“I WOULD SAY ON THE whole I am always very calm; it makes way when a storm is needed.” SO SAYS DOLLY MAVIES when Nightshift asks her how much her new album title, ‘The Calm & The Storm’, reflects her own personality. We did tend to imagine Dolly is more of the former given the serenity that pervades much of her music: reflective, emotional, almost hymnal at times. In fact, every year Dolly plays a show at her local church and it’s fair to say her music is more New Testament than Old. Musically she draws inspiration from the likes of Fleetwood Mac, Daughter, Edie Brickell, Everything But The Girl and Tanya Donnelly, a sublime set of artists who all mange to draw the storm out of calm in their music. ‘THE CALM & THE STORM’ is Dolly’s debut album and the culmination of eight years of writing and performing; as such it’s a hugely assured set of songs which Dolly herself describes as about “heartbreak to hardship, love to loss, and everything in between.” Those eight years have seen Dolly playing around the UK, including myriad festival appearances and supports to some huge names. Along the way she’s drawn praise from the likes of Bob Harris and Tom Robinson as well as building a loyal local fanbase. BORN MOLLY DAVIES, Dolly – her adopted stage name – grew up in rural Oxfordshire and began writing songs at an early age. “Since I was small I loved music,” she says, “I loved singing, melodies, writing, poetry and songs. I have stumbled across little – emphasis on little! – songs I wrote when I was about six years old. It was always a secret though, I never wanted anyone to know, and absolutely dreaded the idea of someone actually asking me to sing! I loved the Spice Girls growing up, and I used to listen to Toni Braxton on repeat as a child, which looking back is kind of hilarious, but I think genuinely helped me to sing. My dad plays the guitar, my nana was musical, and my family used to sing all the time in the house, making up songs, or just singing along to our favourite songs in the kitchen. When I was about eight I joined the guitar club in school and used my nan’s classical guitar, when all the other kids had children’s sized guitars; safe to say it was really hard and didn’t spur me on. But I kept singing and writing; I was always writing songs, poems. I felt like I needed to keep exploring words and finding new meanings. I then asked my dad to teach me a few chords on the guitar as I got a bit older, and then taught myself to play and added the words I’d been writing and created some songs. It was only when I was about to leave sixth form did I think to myself ‘now I really need to just go for it and perform, If I don’t do it now, I never will’ – so I stood in front of my whole school and played ‘Someone Like You’ by Kings of Leon, and as they say, the rest is history. “I have such a broad music taste and have been influenced by so many things, I am a huge fan of Patti Smith and the 70s punk era; I love bands like The National and Daughter, The Districts, and the gorgeous tones of Gregory Alan Isakov. Growing up, one of my brothers listened to a lot of rap, r’n’b, heavy metal and rock music, whereas my other brother loved Wham!, so nothing was off the table, and for me, as long as a song has feeling, and a real message, what’s not to love.” Growing up in rural Oxfordshire, how did Dolly view the Oxford music scene and how has the reality compared with that early impression now that she’s an established part of it? “I think there weren’t a lot of opportunities growing up; I mean, I’m not sure it’s any better now. Over the years I have played across the country and all over Oxfordshire and made friends and connections, and ended up bringing together a band, so that has been really positive. I think the Oxford music scene is very eclectic and there is a great mix of sounds.” EVEN EARLY ON IN HER fledgling career, Dolly played some seriously prestige shows, supporting the likes of Rae Morris and Vesperteen; how did gigs like that and early festival shows at Cornbury, Truck, Pub in the Park etc. shape her – those were big crowds to be learning her trade in front of. “I love performing, whether it’s a tiny show, or supporting a big name, or to a huge crowd of people. The most important thing is to remember to enjoy it, and I think sometimes with the bigger shows you can really focus on playing great and putting on a good show, so you forget you’re in the show! “Supporting Vesperteen was one of my favourite gigs I’ve played, it was at the Courtyard in London to a room full of teenagers, and when they are into something, they’re the best. My favourite show we’ve played may be at Truck Festival, or one of the Pub in the Park shows, where the stage was huge, the sound was incredible, and we had a brilliant audience too. We have loved playing at Cornbury as it is only a stone’s throw away from home, and lots of friends and family can come along and see us.” Dolly has also supported Mel C, Gabrielle, Beverley Knight, Coasts and Tom Robinson along the way; did any of those acts particularly affect or inspire her? “It is amazing to be put on the same line up with any incredible artists, but supporting Mel C didn’t feel real! If you’d told me when I was small that I would have been doing that one day – and Gabrielle, I used to listen to her album on repeat – I would never have believed you! I think it is always so inspiring to watch other artists, and see how they craft their show, their stage banter, and performance. It was brilliant to open for Tom Robinson on the opening night of his solo acoustic tour, and the first performance at Drapers Hall in Coventry since it reopened. I take inspiration from those everyday and have to remind myself that these moments are real, and to enjoy them in that moment.” WHEN WE FIRST SAW Dolly play live, back in 2018, it was just her, plus her partner Adrian Banks (who also plays in local indie stars Zurich) on bass. These days she has a full band behind her. Particularly given the nature of her music, which is often minimalist, how has that changed the nature of her writing and performing? “For many years it was just me and my guitar, which was great, it meant I could easily travel and play loads of gigs, but now I have the whole band with me it’s on a whole other level. It is brilliant to play alongside such brilliant musicians, and also to have a group of friends on the journey with you makes it all the more worthwhile. Adrian and I have been writing together for a while; he’s a brilliant composer and I think our styles and influences blend really well, so that we are on the same wavelength which definitely helps.” Despite that your music is very stripped back and emotionally upfront – how hard is it to bare your doubts, fears, heartache etc for an audience? Is it all from personal experience and perspective or do you every play a character in songs? “I have always written songs because I have had something to say, or a thought or a feeling. I don’t try and write to a script or create something for the sake of it. I feel that way things can create their own organic path and then the songs have their own meaning. I write from personal experience, and about the lives of the people I love, friends, family, and whatever life throws at me. I think it can be hard to write a song and then listen back to it and go ‘oh, that’s what that’s all about’ but by the time you share it with other people, you’ve already worked through it.” Fans will get a chance to see Dolly Mavis in full band mode at The Bullingdon on the 7th April when she launches ‘The Calm & The Storm’. She’ll be joined by fellow local singer-songwriter Joely, who was also her support at that first show we saw her at. Is she a local artist Dolly has particular affinity for? “I think Joely is absolutely fantastic. She has such an organic sound and beautiful voice, and I love her songs, so it’s always wonderful to share the bill. There are so many local bands it’s hard to name them all; I think Nina Jade is a phenomenal vocalist and Megzz just goes from strength to strength. Of course I am a big fan of Zurich and the brilliant Quartermelon who will also be supporting us at our release show at The Bullingdon.” MOVING ONTO THE ALBUM itself, ‘The Calm & The Storm’ brings together songs that have been written over a long period of time. “We have been recording the album for a year, and have written songs for the album for many years before that. It is a collection of songs looking at life, love, hardship, loss, defiance, and integrity, and I can’t wait for people to hear them. The album includes some of the previously released singles but re-worked to be bigger and better. We have spent a long time crafting the songs, so they sound more polished and full and I think we have managed to capture that big sound on the album.” ‘The Calm & The Storm’ suggests emotional conflict and contrasts. “’The Calm & The Storm’ symbolises the juxtapositions of life. You can be super happy and sad, in love with a broken heart, living whilst dying, and everything else in-between. It’s a never-ending cycle and life is full of ups and downs. The songs mimic this in both their style and substance. ‘Spaghetti’ and ‘Drown Me Out’ are about defiance, defending what’s right and standing up for yourself, whereas songs like ‘Silhouette’ and ‘Drawing Circles’ are sombre and reflective.” Talking of juxtapositions, there’s an edge of bitterness and some musical turmoil in recent single ‘I’m All Sugar’, despite its title. “‘I’m All Sugar’ is about the lives that we portray: these days, you can be who you make yourself online, and there is a tendency for people to compare themselves to these unrealistic expectations, and for others to throw in their two cents. People can be two faced, people can mean well but say the wrong thing; at the end of the day we are all the same just in different circumstances, and that can hugely impact how we face life.” You describe the song ‘Drown Me Out’ being about defiance; is that political or personal? It seems to lyrically straddle the line. “I wrote ‘Drown Me Out’ when the world was going mad: Brexit, Trump, you name it! It is a mixture of the two. The song is about standing up for yourself, and not being pushed aside, whether that’s on a small or large scale. It’s a reminder to use your voice and speak up and speak out to injustice.” ‘Wait For Me’ is the big, epic banger to close the album; was it important to close with something musically euphoric? “’Wait For Me’ is a song from my very first EP; in my head it always sounded huge and epic, and I am so pleased that now I have the band alongside me, we can turn that idea into reality. The song is reflective and is almost an internal monologue trying to figure out what to do with yourself, how to move forward, how to stop negative thoughts and to remind yourself to take a second, breathe in, breathe out, and look at things differently. I think I always envisaged it as the closer on the album. I love how it builds like a huge wave crash and then finishes like waves lapping at the shore.” There’s always been something of a hymnal quality to your songs and every Christmas you play as Dolly & The Ivys at Deddington Church; do you draw inspiration from devotional music. “To be honest no, not really. I did used to love singing songs in the church when I was growing up, but I think that is because a big chorus of people always sounds beautiful in a church. The Christmas show is my favourite show of the year, and I get to invite artists I’ve met in the year, or locally, to come along and play for an attentive listening crowd. I think churches have such a magical quality and charm, and of course, you’ve gotta love church reverb! It really is a Christmas treat, I would highly recommend it... 16th December at Deddington Church, save the date.” ONE OF DOLLY’S EARLIEST singles, and still a favourite here at Nightshift but not included on the new album is the gorgeous ‘My Buoy’; when we first reviewed it we pictured Dolly adrift and alone on a boat, meanwhile ‘Reflection’, which is on the album, finds her singing “I dreamed we could sail the world”; could Dolly imagine sailing away from it all to shores unknown, and if so, what home comforts would she take with her? “I feel like family is what makes anywhere home, so as long as I could bundle them all in with me, I’d happily sail anywhere!” And finally, Fleetwood Mac being a major influence on Dolly, notably on songs like ‘Forgive & Forget’ and ‘Drown Me Out’, is it all cocaine-fuelled tantrums and rows when she’s working with partner Adrian? “Ha ha, we were saying the other day we should really get into drugs.” ‘The Calm & The Storm’ is released on the 7th April. Dolly Mavies plays The Bullingdon the same night. Find out more at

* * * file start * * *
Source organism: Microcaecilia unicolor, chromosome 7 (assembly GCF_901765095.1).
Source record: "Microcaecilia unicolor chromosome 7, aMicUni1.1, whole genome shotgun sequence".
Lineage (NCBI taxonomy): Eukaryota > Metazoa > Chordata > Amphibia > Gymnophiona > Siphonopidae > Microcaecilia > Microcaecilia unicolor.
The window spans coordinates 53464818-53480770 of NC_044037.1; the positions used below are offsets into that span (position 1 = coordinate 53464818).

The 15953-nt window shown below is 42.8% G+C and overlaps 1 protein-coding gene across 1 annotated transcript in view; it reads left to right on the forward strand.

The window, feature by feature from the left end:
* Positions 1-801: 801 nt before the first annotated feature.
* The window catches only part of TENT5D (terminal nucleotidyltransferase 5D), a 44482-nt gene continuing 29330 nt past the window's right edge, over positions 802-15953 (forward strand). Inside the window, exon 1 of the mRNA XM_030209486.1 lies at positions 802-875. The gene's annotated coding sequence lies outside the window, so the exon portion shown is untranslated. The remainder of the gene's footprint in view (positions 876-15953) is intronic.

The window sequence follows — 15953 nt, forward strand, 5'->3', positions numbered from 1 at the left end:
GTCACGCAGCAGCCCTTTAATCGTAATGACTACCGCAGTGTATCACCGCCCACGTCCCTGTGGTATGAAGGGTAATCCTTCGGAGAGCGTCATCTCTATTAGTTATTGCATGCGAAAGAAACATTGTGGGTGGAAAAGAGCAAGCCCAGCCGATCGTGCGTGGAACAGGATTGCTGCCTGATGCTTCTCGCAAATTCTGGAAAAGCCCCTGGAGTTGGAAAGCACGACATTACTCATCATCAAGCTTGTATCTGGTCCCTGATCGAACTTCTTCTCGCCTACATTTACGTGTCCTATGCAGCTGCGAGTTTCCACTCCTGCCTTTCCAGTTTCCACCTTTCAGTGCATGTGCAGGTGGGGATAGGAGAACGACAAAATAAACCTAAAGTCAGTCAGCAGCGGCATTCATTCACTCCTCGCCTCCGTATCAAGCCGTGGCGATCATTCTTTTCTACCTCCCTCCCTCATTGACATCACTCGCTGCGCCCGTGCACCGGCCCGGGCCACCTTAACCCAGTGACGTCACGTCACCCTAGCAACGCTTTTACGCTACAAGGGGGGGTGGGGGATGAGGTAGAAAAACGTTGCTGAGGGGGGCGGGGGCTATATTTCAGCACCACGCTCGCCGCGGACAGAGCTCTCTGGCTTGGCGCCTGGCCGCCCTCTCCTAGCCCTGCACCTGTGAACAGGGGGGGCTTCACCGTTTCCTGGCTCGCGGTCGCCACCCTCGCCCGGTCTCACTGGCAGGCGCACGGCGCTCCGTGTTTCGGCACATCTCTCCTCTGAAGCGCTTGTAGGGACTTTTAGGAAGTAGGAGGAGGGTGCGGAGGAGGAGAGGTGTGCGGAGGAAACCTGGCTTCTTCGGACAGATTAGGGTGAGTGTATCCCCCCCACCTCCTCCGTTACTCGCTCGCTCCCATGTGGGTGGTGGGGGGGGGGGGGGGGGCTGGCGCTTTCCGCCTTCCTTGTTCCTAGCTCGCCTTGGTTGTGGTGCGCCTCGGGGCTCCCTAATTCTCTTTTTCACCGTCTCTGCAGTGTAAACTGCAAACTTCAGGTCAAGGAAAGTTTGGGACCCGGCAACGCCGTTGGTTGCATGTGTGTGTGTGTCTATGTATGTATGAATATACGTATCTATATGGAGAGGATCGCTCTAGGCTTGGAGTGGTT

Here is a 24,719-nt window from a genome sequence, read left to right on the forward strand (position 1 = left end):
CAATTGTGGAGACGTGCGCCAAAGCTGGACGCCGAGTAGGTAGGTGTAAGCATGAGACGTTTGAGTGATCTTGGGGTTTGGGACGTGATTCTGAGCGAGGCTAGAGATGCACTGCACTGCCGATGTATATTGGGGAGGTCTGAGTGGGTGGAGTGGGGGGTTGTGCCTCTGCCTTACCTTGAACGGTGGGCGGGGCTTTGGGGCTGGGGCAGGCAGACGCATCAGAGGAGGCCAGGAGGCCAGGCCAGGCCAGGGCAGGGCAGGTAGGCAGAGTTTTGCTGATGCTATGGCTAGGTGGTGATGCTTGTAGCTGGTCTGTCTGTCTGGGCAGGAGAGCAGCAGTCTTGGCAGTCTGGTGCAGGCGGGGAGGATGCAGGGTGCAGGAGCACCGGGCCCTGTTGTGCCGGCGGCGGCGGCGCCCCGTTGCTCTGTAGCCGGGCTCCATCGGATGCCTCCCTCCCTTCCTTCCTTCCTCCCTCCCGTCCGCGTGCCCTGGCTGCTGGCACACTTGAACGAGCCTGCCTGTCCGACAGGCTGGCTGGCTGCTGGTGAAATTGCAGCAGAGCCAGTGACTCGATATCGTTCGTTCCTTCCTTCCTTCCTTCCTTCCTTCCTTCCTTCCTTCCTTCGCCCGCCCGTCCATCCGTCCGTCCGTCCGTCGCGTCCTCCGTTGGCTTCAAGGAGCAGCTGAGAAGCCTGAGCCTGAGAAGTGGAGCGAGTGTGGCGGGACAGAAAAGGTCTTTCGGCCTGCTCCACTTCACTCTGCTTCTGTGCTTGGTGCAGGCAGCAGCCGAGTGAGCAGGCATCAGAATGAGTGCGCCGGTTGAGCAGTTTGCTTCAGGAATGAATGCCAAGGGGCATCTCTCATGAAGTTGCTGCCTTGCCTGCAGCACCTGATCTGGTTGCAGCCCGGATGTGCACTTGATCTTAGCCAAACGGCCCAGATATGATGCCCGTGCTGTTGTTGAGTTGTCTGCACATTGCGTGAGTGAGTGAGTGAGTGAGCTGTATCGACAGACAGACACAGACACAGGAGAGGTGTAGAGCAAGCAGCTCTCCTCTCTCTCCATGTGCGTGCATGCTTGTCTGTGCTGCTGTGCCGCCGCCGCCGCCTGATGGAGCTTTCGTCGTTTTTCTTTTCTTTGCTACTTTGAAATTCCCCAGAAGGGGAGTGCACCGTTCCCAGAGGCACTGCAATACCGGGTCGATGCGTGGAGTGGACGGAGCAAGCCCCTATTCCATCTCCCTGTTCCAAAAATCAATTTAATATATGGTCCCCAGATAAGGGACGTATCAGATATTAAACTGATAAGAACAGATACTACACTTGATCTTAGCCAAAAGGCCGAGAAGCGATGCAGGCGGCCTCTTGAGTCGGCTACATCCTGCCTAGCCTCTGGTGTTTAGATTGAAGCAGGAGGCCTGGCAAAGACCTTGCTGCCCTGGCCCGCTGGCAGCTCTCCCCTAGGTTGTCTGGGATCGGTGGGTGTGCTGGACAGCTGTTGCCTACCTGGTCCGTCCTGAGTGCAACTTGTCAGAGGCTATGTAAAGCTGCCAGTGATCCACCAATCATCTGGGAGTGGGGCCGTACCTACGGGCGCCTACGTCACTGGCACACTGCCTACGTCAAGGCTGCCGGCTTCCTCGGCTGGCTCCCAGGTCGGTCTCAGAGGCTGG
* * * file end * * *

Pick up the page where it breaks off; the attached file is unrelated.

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Oxfordshire Singer Songwriter Dolly Mavies has a reassuring and tasteful quality to her voice and her emotional choices add the mature quality of a master engager.